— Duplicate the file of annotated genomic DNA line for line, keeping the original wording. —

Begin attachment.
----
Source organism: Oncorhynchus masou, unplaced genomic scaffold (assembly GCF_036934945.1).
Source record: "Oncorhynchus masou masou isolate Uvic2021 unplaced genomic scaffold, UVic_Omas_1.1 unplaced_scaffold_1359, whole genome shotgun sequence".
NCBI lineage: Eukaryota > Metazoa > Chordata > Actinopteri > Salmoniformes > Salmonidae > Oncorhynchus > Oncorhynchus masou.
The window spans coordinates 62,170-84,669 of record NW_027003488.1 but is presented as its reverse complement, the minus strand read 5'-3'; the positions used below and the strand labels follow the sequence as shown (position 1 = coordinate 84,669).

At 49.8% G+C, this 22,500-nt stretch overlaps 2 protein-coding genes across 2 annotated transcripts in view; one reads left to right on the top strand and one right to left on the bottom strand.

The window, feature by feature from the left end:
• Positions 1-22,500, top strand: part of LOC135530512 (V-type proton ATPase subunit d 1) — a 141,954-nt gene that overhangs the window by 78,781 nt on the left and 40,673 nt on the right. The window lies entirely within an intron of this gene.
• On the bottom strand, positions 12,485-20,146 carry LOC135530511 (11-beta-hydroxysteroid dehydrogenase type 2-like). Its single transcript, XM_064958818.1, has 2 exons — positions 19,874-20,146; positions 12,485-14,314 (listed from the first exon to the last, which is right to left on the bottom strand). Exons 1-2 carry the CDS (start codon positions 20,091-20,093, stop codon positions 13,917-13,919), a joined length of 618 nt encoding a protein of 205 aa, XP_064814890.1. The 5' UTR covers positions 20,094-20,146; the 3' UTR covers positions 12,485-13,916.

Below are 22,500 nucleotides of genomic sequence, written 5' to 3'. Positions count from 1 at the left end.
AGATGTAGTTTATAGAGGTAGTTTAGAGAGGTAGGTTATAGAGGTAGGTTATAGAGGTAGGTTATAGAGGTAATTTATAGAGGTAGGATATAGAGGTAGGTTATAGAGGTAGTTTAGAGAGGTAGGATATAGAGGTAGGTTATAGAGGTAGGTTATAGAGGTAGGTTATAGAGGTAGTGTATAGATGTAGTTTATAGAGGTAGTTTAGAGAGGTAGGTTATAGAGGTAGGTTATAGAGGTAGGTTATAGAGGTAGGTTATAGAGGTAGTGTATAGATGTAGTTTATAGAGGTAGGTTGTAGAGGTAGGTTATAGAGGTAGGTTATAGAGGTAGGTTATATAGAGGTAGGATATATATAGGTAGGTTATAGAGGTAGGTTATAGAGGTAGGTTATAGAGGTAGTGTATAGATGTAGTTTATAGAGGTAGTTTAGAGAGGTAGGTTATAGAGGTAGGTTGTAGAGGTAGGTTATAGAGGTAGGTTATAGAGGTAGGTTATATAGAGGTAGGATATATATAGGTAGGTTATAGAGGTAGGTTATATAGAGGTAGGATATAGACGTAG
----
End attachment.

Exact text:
Source organism: Oncorhynchus masou, unplaced genomic scaffold (assembly GCF_036934945.1).
Source record: "Oncorhynchus masou masou isolate Uvic2021 unplaced genomic scaffold, UVic_Omas_1.1 unplaced_scaffold_1359, whole genome shotgun sequence".
NCBI lineage: Eukaryota > Metazoa > Chordata > Actinopteri > Salmoniformes > Salmonidae > Oncorhynchus > Oncorhynchus masou.
The window spans coordinates 62,170-84,669 of record NW_027003488.1 but is presented as its reverse complement, the minus strand read 5'-3'; the positions used below and the strand labels follow the sequence as shown (position 1 = coordinate 84,669).

At 49.8% G+C, this 22,500-nt stretch overlaps 2 protein-coding genes across 2 annotated transcripts in view; one reads left to right on the top strand and one right to left on the bottom strand.

The window, feature by feature from the left end:
• Positions 1-22,500, top strand: part of LOC135530512 (V-type proton ATPase subunit d 1) — a 141,954-nt gene that overhangs the window by 78,781 nt on the left and 40,673 nt on the right. The window lies entirely within an intron of this gene.
• On the bottom strand, positions 12,485-20,146 carry LOC135530511 (11-beta-hydroxysteroid dehydrogenase type 2-like). Its single transcript, XM_064958818.1, has 2 exons — positions 19,874-20,146; positions 12,485-14,314 (listed from the first exon to the last, which is right to left on the bottom strand). Exons 1-2 carry the CDS (start codon positions 20,091-20,093, stop codon positions 13,917-13,919), a joined length of 618 nt encoding a protein of 205 aa, XP_064814890.1. The 5' UTR covers positions 20,094-20,146; the 3' UTR covers positions 12,485-13,916.

Below are 22,500 nucleotides of genomic sequence, written 5' to 3'. Positions count from 1 at the left end.
AGATGTAGTTTATAGAGGTAGTTTAGAGAGGTAGGTTATAGAGGTAGGTTATAGAGGTAGGTTATAGAGGTAATTTATAGAGGTAGGATATAGAGGTAGGTTATAGAGGTAGTTTAGAGAGGTAGGATATAGAGGTAGGTTATAGAGGTAGGTTATAGAGGTAGGTTATAGAGGTAGTGTATAGATGTAGTTTATAGAGGTAGTTTAGAGAGGTAGGTTATAGAGGTAGGTTATAGAGGTAGGTTATAGAGGTAGGTTATAGAGGTAGTGTATAGATGTAGTTTATAGAGGTAGGTTGTAGAGGTAGGTTATAGAGGTAGGTTATAGAGGTAGGTTATATAGAGGTAGGATATATATAGGTAGGTTATAGAGGTAGGTTATAGAGGTAGGTTATAGAGGTAGTGTATAGATGTAGTTTATAGAGGTAGTTTAGAGAGGTAGGTTATAGAGGTAGGTTGTAGAGGTAGGTTATAGAGGTAGGTTATAGAGGTAGGTTATATAGAGGTAGGATATATATAGGTAGGTTATAGAGGTAGGTTATATAGAGGTAGGATATAGACGTAG